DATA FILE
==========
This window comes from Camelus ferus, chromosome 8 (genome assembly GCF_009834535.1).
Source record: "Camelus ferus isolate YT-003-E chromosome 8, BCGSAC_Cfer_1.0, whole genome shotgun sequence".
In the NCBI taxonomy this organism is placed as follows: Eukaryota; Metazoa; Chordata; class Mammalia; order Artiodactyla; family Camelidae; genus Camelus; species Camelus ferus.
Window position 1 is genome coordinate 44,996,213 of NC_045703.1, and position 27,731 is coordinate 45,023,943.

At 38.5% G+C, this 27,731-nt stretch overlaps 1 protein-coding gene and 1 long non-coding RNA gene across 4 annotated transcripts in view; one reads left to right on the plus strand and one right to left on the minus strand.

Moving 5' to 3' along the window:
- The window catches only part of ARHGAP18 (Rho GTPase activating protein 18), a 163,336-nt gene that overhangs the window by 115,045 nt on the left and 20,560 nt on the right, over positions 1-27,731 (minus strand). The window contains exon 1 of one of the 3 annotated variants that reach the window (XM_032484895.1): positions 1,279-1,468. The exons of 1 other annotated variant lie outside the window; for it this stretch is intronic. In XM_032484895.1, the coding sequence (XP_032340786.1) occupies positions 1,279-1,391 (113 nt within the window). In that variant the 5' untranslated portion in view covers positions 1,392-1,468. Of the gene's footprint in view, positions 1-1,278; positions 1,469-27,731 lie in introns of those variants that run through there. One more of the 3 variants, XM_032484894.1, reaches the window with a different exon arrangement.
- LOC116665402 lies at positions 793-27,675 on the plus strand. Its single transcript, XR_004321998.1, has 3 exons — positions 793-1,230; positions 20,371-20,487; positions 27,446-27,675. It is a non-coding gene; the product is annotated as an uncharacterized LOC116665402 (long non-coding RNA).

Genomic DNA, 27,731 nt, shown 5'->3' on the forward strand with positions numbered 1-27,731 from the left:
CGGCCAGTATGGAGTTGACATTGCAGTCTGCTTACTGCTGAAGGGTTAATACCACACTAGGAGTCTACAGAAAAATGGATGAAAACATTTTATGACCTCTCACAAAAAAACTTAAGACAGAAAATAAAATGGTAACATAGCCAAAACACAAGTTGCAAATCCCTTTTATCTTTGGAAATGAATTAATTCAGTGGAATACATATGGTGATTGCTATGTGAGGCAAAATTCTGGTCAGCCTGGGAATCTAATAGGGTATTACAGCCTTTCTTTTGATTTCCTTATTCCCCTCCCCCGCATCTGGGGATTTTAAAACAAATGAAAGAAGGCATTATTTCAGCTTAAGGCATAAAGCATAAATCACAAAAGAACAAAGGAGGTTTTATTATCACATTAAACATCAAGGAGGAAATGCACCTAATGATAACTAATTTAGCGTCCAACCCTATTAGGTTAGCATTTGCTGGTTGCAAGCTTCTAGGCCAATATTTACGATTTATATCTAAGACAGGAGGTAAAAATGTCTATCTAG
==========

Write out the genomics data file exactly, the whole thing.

This window comes from Camelus ferus, chromosome 8 (genome assembly GCF_009834535.1).
Source record: "Camelus ferus isolate YT-003-E chromosome 8, BCGSAC_Cfer_1.0, whole genome shotgun sequence".
In the NCBI taxonomy this organism is placed as follows: Eukaryota; Metazoa; Chordata; class Mammalia; order Artiodactyla; family Camelidae; genus Camelus; species Camelus ferus.
Window position 1 is genome coordinate 44,996,213 of NC_045703.1, and position 27,731 is coordinate 45,023,943.

At 38.5% G+C, this 27,731-nt stretch overlaps 1 protein-coding gene and 1 long non-coding RNA gene across 4 annotated transcripts in view; one reads left to right on the plus strand and one right to left on the minus strand.

Moving 5' to 3' along the window:
- The window catches only part of ARHGAP18 (Rho GTPase activating protein 18), a 163,336-nt gene that overhangs the window by 115,045 nt on the left and 20,560 nt on the right, over positions 1-27,731 (minus strand). The window contains exon 1 of one of the 3 annotated variants that reach the window (XM_032484895.1): positions 1,279-1,468. The exons of 1 other annotated variant lie outside the window; for it this stretch is intronic. In XM_032484895.1, the coding sequence (XP_032340786.1) occupies positions 1,279-1,391 (113 nt within the window). In that variant the 5' untranslated portion in view covers positions 1,392-1,468. Of the gene's footprint in view, positions 1-1,278; positions 1,469-27,731 lie in introns of those variants that run through there. One more of the 3 variants, XM_032484894.1, reaches the window with a different exon arrangement.
- LOC116665402 lies at positions 793-27,675 on the plus strand. Its single transcript, XR_004321998.1, has 3 exons — positions 793-1,230; positions 20,371-20,487; positions 27,446-27,675. It is a non-coding gene; the product is annotated as an uncharacterized LOC116665402 (long non-coding RNA).

Genomic DNA, 27,731 nt, shown 5'->3' on the forward strand with positions numbered 1-27,731 from the left:
CGGCCAGTATGGAGTTGACATTGCAGTCTGCTTACTGCTGAAGGGTTAATACCACACTAGGAGTCTACAGAAAAATGGATGAAAACATTTTATGACCTCTCACAAAAAAACTTAAGACAGAAAATAAAATGGTAACATAGCCAAAACACAAGTTGCAAATCCCTTTTATCTTTGGAAATGAATTAATTCAGTGGAATACATATGGTGATTGCTATGTGAGGCAAAATTCTGGTCAGCCTGGGAATCTAATAGGGTATTACAGCCTTTCTTTTGATTTCCTTATTCCCCTCCCCCGCATCTGGGGATTTTAAAACAAATGAAAGAAGGCATTATTTCAGCTTAAGGCATAAAGCATAAATCACAAAAGAACAAAGGAGGTTTTATTATCACATTAAACATCAAGGAGGAAATGCACCTAATGATAACTAATTTAGCGTCCAACCCTATTAGGTTAGCATTTGCTGGTTGCAAGCTTCTAGGCCAATATTTACGATTTATATCTAAGACAGGAGGTAAAAATGTCTATCTAG